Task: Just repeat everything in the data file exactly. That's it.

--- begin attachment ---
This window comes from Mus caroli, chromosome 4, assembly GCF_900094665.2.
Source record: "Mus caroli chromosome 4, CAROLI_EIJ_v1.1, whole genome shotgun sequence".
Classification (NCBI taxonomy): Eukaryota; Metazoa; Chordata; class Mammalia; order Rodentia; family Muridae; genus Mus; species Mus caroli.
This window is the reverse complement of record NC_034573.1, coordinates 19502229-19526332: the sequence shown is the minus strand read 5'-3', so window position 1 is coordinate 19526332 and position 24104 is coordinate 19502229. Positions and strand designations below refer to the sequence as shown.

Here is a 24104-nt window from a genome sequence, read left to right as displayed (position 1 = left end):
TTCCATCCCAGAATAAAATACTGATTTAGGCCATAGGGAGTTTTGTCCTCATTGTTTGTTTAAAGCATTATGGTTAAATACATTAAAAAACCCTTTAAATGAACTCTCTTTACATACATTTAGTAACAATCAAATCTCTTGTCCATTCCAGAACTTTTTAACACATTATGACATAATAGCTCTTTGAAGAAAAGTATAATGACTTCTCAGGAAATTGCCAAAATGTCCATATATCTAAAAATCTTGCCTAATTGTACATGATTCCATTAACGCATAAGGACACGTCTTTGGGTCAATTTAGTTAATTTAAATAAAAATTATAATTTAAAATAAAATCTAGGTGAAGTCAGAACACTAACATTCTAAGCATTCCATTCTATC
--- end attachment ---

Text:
This window comes from Mus caroli, chromosome 4, assembly GCF_900094665.2.
Source record: "Mus caroli chromosome 4, CAROLI_EIJ_v1.1, whole genome shotgun sequence".
Classification (NCBI taxonomy): Eukaryota; Metazoa; Chordata; class Mammalia; order Rodentia; family Muridae; genus Mus; species Mus caroli.
This window is the reverse complement of record NC_034573.1, coordinates 19502229-19526332: the sequence shown is the minus strand read 5'-3', so window position 1 is coordinate 19526332 and position 24104 is coordinate 19502229. Positions and strand designations below refer to the sequence as shown.

Here is a 24104-nt window from a genome sequence, read left to right as displayed (position 1 = left end):
TTCCATCCCAGAATAAAATACTGATTTAGGCCATAGGGAGTTTTGTCCTCATTGTTTGTTTAAAGCATTATGGTTAAATACATTAAAAAACCCTTTAAATGAACTCTCTTTACATACATTTAGTAACAATCAAATCTCTTGTCCATTCCAGAACTTTTTAACACATTATGACATAATAGCTCTTTGAAGAAAAGTATAATGACTTCTCAGGAAATTGCCAAAATGTCCATATATCTAAAAATCTTGCCTAATTGTACATGATTCCATTAACGCATAAGGACACGTCTTTGGGTCAATTTAGTTAATTTAAATAAAAATTATAATTTAAAATAAAATCTAGGTGAAGTCAGAACACTAACATTCTAAGCATTCCATTCTATC